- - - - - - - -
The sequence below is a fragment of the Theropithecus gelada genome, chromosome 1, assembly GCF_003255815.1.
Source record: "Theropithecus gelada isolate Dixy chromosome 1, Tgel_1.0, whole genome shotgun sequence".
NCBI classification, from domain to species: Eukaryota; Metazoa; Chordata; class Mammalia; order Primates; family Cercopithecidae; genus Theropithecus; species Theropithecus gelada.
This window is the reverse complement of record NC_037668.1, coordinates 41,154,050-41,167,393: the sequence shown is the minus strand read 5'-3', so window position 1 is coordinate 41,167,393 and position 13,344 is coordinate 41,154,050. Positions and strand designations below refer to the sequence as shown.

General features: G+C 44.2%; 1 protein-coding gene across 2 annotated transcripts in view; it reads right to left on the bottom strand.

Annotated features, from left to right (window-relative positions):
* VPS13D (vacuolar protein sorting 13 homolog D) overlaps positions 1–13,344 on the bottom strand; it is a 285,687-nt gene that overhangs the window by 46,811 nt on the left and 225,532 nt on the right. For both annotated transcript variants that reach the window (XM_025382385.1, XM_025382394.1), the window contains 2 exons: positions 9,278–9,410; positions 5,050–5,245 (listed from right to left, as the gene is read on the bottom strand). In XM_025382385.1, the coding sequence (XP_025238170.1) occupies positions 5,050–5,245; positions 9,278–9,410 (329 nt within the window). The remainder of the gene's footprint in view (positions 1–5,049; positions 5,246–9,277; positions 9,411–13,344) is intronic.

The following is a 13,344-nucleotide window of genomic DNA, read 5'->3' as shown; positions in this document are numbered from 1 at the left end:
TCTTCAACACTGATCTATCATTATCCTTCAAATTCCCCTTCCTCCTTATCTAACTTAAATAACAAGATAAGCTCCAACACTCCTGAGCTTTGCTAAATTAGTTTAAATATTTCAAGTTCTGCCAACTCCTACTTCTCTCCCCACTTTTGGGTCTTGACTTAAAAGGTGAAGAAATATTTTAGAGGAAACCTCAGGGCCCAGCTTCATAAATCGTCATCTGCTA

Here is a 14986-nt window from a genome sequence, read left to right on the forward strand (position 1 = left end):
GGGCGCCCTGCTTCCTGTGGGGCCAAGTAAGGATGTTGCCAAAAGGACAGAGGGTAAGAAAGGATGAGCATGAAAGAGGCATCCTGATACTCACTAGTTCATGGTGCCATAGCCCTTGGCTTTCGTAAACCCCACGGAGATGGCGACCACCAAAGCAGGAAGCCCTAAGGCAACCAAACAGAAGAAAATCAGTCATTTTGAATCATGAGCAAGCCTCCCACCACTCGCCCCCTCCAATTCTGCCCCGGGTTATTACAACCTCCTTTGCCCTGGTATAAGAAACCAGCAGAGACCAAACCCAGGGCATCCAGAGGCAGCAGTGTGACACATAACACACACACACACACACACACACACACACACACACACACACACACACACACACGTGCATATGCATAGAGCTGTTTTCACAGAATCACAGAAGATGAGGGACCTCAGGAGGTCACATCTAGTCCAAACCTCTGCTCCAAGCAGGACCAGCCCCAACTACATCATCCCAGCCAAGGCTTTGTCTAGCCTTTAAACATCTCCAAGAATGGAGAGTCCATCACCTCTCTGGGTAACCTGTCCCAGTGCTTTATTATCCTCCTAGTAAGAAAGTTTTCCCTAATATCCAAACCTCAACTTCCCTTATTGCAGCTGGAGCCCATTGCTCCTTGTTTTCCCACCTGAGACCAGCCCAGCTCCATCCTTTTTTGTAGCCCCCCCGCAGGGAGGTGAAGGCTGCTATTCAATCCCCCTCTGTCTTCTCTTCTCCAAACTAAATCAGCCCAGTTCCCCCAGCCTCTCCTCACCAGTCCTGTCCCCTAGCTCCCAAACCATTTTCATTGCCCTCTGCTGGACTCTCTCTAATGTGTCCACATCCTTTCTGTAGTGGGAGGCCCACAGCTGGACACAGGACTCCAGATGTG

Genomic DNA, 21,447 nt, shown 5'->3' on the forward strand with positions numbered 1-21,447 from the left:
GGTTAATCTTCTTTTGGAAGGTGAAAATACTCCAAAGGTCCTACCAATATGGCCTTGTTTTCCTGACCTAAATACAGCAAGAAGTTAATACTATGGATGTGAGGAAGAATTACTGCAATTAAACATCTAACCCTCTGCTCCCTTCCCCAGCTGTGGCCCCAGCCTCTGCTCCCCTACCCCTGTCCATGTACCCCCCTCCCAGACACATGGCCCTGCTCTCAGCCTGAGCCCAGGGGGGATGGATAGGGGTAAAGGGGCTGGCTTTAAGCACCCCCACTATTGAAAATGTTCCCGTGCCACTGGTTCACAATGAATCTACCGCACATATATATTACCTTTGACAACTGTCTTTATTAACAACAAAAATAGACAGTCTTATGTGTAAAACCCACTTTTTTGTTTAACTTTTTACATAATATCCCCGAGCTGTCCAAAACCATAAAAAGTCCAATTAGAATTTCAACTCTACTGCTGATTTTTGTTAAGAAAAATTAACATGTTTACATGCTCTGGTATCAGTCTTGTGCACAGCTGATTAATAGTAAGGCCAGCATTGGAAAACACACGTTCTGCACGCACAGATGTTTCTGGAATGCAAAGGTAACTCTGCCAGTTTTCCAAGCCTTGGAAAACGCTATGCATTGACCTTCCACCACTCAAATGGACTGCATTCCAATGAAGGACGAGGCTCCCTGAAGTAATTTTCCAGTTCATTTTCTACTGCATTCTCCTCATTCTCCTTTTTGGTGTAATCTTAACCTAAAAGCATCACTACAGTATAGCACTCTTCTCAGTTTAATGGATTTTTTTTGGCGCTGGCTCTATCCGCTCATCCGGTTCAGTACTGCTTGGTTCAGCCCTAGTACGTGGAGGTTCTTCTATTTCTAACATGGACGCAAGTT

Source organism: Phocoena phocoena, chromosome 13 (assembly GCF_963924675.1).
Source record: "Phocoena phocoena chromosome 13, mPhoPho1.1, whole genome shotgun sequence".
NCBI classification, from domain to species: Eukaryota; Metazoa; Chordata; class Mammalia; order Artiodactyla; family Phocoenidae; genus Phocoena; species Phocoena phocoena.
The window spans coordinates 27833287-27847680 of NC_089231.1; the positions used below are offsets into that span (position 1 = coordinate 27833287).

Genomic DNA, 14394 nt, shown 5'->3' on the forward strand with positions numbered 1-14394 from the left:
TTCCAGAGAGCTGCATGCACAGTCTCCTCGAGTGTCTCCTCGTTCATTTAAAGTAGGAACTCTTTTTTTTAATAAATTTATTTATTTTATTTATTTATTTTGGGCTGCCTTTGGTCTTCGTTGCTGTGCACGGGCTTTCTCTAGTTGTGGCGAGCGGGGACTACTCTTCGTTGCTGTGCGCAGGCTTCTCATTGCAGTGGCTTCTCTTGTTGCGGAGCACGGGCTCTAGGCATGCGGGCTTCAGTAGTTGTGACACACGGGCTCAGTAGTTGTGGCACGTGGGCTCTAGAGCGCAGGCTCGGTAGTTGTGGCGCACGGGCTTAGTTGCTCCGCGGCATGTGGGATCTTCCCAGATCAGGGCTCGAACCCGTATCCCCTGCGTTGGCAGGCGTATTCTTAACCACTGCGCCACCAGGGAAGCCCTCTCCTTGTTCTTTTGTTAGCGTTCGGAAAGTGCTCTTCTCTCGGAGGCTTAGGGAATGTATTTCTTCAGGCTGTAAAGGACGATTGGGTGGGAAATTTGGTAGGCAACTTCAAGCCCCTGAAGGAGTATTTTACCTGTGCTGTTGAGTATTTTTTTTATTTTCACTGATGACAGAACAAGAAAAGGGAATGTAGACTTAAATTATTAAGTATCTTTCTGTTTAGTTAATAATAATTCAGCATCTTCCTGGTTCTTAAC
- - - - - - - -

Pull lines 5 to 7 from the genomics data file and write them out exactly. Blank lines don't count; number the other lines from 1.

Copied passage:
General features: G+C 44.2%; 1 protein-coding gene across 2 annotated transcripts in view; it reads right to left on the bottom strand.

Annotated features, from left to right (window-relative positions):
* VPS13D (vacuolar protein sorting 13 homolog D) overlaps positions 1–13,344 on the bottom strand; it is a 285,687-nt gene that overhangs the window by 46,811 nt on the left and 225,532 nt on the right. For both annotated transcript variants that reach the window (XM_025382385.1, XM_025382394.1), the window contains 2 exons: positions 9,278–9,410; positions 5,050–5,245 (listed from right to left, as the gene is read on the bottom strand). In XM_025382385.1, the coding sequence (XP_025238170.1) occupies positions 5,050–5,245; positions 9,278–9,410 (329 nt within the window). The remainder of the gene's footprint in view (positions 1–5,049; positions 5,246–9,277; positions 9,411–13,344) is intronic.